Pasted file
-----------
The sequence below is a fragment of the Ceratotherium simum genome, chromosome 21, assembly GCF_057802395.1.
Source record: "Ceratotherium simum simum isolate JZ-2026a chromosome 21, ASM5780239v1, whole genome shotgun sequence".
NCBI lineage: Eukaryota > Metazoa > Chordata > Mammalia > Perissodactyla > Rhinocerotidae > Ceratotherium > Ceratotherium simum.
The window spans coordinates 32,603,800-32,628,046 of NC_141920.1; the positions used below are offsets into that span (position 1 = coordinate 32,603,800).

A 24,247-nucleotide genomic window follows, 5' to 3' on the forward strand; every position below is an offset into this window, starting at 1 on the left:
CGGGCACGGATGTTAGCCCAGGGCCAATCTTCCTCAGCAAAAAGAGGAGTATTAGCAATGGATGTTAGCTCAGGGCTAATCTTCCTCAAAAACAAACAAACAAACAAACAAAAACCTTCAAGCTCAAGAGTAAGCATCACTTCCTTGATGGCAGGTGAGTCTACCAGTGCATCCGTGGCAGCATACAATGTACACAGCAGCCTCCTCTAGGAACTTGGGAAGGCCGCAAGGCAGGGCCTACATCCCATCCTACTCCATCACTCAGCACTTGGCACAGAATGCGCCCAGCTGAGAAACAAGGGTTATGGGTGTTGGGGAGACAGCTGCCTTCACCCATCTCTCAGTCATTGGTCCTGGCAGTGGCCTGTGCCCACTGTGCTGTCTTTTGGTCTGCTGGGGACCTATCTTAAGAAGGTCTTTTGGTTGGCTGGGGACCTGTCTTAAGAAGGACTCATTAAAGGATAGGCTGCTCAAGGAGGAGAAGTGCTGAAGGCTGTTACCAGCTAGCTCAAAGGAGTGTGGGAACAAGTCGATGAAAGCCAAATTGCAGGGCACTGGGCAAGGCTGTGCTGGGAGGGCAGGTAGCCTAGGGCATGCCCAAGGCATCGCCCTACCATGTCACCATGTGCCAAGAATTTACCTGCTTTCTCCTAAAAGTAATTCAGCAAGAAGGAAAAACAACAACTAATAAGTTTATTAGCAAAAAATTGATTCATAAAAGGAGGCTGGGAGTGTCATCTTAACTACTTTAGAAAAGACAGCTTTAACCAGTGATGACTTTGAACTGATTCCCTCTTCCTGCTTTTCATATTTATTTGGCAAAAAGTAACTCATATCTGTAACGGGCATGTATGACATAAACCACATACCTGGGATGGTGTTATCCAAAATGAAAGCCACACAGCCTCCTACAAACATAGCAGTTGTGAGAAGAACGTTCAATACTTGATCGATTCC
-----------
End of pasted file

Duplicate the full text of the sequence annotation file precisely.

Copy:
The sequence below is a fragment of the Ceratotherium simum genome, chromosome 21, assembly GCF_057802395.1.
Source record: "Ceratotherium simum simum isolate JZ-2026a chromosome 21, ASM5780239v1, whole genome shotgun sequence".
NCBI lineage: Eukaryota > Metazoa > Chordata > Mammalia > Perissodactyla > Rhinocerotidae > Ceratotherium > Ceratotherium simum.
The window spans coordinates 32,603,800-32,628,046 of NC_141920.1; the positions used below are offsets into that span (position 1 = coordinate 32,603,800).

A 24,247-nucleotide genomic window follows, 5' to 3' on the forward strand; every position below is an offset into this window, starting at 1 on the left:
CGGGCACGGATGTTAGCCCAGGGCCAATCTTCCTCAGCAAAAAGAGGAGTATTAGCAATGGATGTTAGCTCAGGGCTAATCTTCCTCAAAAACAAACAAACAAACAAACAAAAACCTTCAAGCTCAAGAGTAAGCATCACTTCCTTGATGGCAGGTGAGTCTACCAGTGCATCCGTGGCAGCATACAATGTACACAGCAGCCTCCTCTAGGAACTTGGGAAGGCCGCAAGGCAGGGCCTACATCCCATCCTACTCCATCACTCAGCACTTGGCACAGAATGCGCCCAGCTGAGAAACAAGGGTTATGGGTGTTGGGGAGACAGCTGCCTTCACCCATCTCTCAGTCATTGGTCCTGGCAGTGGCCTGTGCCCACTGTGCTGTCTTTTGGTCTGCTGGGGACCTATCTTAAGAAGGTCTTTTGGTTGGCTGGGGACCTGTCTTAAGAAGGACTCATTAAAGGATAGGCTGCTCAAGGAGGAGAAGTGCTGAAGGCTGTTACCAGCTAGCTCAAAGGAGTGTGGGAACAAGTCGATGAAAGCCAAATTGCAGGGCACTGGGCAAGGCTGTGCTGGGAGGGCAGGTAGCCTAGGGCATGCCCAAGGCATCGCCCTACCATGTCACCATGTGCCAAGAATTTACCTGCTTTCTCCTAAAAGTAATTCAGCAAGAAGGAAAAACAACAACTAATAAGTTTATTAGCAAAAAATTGATTCATAAAAGGAGGCTGGGAGTGTCATCTTAACTACTTTAGAAAAGACAGCTTTAACCAGTGATGACTTTGAACTGATTCCCTCTTCCTGCTTTTCATATTTATTTGGCAAAAAGTAACTCATATCTGTAACGGGCATGTATGACATAAACCACATACCTGGGATGGTGTTATCCAAAATGAAAGCCACACAGCCTCCTACAAACATAGCAGTTGTGAGAAGAACGTTCAATACTTGATCGATTCC